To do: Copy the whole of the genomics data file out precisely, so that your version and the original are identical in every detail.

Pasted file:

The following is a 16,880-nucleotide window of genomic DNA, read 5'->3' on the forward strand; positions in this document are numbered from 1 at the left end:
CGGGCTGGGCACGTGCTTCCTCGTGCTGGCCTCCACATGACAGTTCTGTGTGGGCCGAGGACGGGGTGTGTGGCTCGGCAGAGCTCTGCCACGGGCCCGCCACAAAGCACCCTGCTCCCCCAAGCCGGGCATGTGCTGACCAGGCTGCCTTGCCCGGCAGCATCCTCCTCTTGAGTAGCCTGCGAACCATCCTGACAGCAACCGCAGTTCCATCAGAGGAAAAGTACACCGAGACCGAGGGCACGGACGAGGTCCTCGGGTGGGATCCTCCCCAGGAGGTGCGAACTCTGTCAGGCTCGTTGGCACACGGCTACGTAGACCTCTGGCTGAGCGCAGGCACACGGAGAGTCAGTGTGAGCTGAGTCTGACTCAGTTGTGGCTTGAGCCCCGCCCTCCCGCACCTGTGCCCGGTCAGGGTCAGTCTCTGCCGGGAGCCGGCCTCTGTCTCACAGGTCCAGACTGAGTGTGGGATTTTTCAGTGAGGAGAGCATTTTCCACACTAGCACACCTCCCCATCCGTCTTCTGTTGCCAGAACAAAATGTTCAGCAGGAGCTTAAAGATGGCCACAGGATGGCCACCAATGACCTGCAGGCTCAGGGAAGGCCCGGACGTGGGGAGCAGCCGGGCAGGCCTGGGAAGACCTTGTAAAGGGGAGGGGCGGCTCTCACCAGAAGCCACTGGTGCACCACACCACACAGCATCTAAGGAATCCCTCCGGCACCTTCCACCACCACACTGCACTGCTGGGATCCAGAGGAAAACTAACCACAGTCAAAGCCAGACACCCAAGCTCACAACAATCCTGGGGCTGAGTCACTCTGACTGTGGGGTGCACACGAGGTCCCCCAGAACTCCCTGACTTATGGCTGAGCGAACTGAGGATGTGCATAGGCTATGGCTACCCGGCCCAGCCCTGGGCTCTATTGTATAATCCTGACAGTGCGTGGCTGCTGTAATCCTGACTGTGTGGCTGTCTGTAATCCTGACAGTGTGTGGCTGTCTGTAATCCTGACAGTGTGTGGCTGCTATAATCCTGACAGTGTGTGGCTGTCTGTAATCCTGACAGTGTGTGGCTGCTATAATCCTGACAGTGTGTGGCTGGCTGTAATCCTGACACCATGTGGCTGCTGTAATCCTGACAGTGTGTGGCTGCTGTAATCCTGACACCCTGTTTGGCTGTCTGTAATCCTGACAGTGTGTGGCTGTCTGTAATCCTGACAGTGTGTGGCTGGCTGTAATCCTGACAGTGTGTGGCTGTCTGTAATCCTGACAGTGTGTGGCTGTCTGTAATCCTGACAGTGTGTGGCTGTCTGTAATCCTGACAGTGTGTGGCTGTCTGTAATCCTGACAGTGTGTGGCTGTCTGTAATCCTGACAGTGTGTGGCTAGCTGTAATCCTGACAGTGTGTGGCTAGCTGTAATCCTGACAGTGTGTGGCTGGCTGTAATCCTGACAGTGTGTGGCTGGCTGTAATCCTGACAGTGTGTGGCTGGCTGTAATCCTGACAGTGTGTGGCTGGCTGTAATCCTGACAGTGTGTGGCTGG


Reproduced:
The following is a 16,880-nucleotide window of genomic DNA, read 5'->3' on the forward strand; positions in this document are numbered from 1 at the left end:
CGGGCTGGGCACGTGCTTCCTCGTGCTGGCCTCCACATGACAGTTCTGTGTGGGCCGAGGACGGGGTGTGTGGCTCGGCAGAGCTCTGCCACGGGCCCGCCACAAAGCACCCTGCTCCCCCAAGCCGGGCATGTGCTGACCAGGCTGCCTTGCCCGGCAGCATCCTCCTCTTGAGTAGCCTGCGAACCATCCTGACAGCAACCGCAGTTCCATCAGAGGAAAAGTACACCGAGACCGAGGGCACGGACGAGGTCCTCGGGTGGGATCCTCCCCAGGAGGTGCGAACTCTGTCAGGCTCGTTGGCACACGGCTACGTAGACCTCTGGCTGAGCGCAGGCACACGGAGAGTCAGTGTGAGCTGAGTCTGACTCAGTTGTGGCTTGAGCCCCGCCCTCCCGCACCTGTGCCCGGTCAGGGTCAGTCTCTGCCGGGAGCCGGCCTCTGTCTCACAGGTCCAGACTGAGTGTGGGATTTTTCAGTGAGGAGAGCATTTTCCACACTAGCACACCTCCCCATCCGTCTTCTGTTGCCAGAACAAAATGTTCAGCAGGAGCTTAAAGATGGCCACAGGATGGCCACCAATGACCTGCAGGCTCAGGGAAGGCCCGGACGTGGGGAGCAGCCGGGCAGGCCTGGGAAGACCTTGTAAAGGGGAGGGGCGGCTCTCACCAGAAGCCACTGGTGCACCACACCACACAGCATCTAAGGAATCCCTCCGGCACCTTCCACCACCACACTGCACTGCTGGGATCCAGAGGAAAACTAACCACAGTCAAAGCCAGACACCCAAGCTCACAACAATCCTGGGGCTGAGTCACTCTGACTGTGGGGTGCACACGAGGTCCCCCAGAACTCCCTGACTTATGGCTGAGCGAACTGAGGATGTGCATAGGCTATGGCTACCCGGCCCAGCCCTGGGCTCTATTGTATAATCCTGACAGTGCGTGGCTGCTGTAATCCTGACTGTGTGGCTGTCTGTAATCCTGACAGTGTGTGGCTGTCTGTAATCCTGACAGTGTGTGGCTGCTATAATCCTGACAGTGTGTGGCTGTCTGTAATCCTGACAGTGTGTGGCTGCTATAATCCTGACAGTGTGTGGCTGGCTGTAATCCTGACACCATGTGGCTGCTGTAATCCTGACAGTGTGTGGCTGCTGTAATCCTGACACCCTGTTTGGCTGTCTGTAATCCTGACAGTGTGTGGCTGTCTGTAATCCTGACAGTGTGTGGCTGGCTGTAATCCTGACAGTGTGTGGCTGTCTGTAATCCTGACAGTGTGTGGCTGTCTGTAATCCTGACAGTGTGTGGCTGTCTGTAATCCTGACAGTGTGTGGCTGTCTGTAATCCTGACAGTGTGTGGCTGTCTGTAATCCTGACAGTGTGTGGCTAGCTGTAATCCTGACAGTGTGTGGCTAGCTGTAATCCTGACAGTGTGTGGCTGGCTGTAATCCTGACAGTGTGTGGCTGGCTGTAATCCTGACAGTGTGTGGCTGGCTGTAATCCTGACAGTGTGTGGCTGGCTGTAATCCTGACAGTGTGTGGCTGG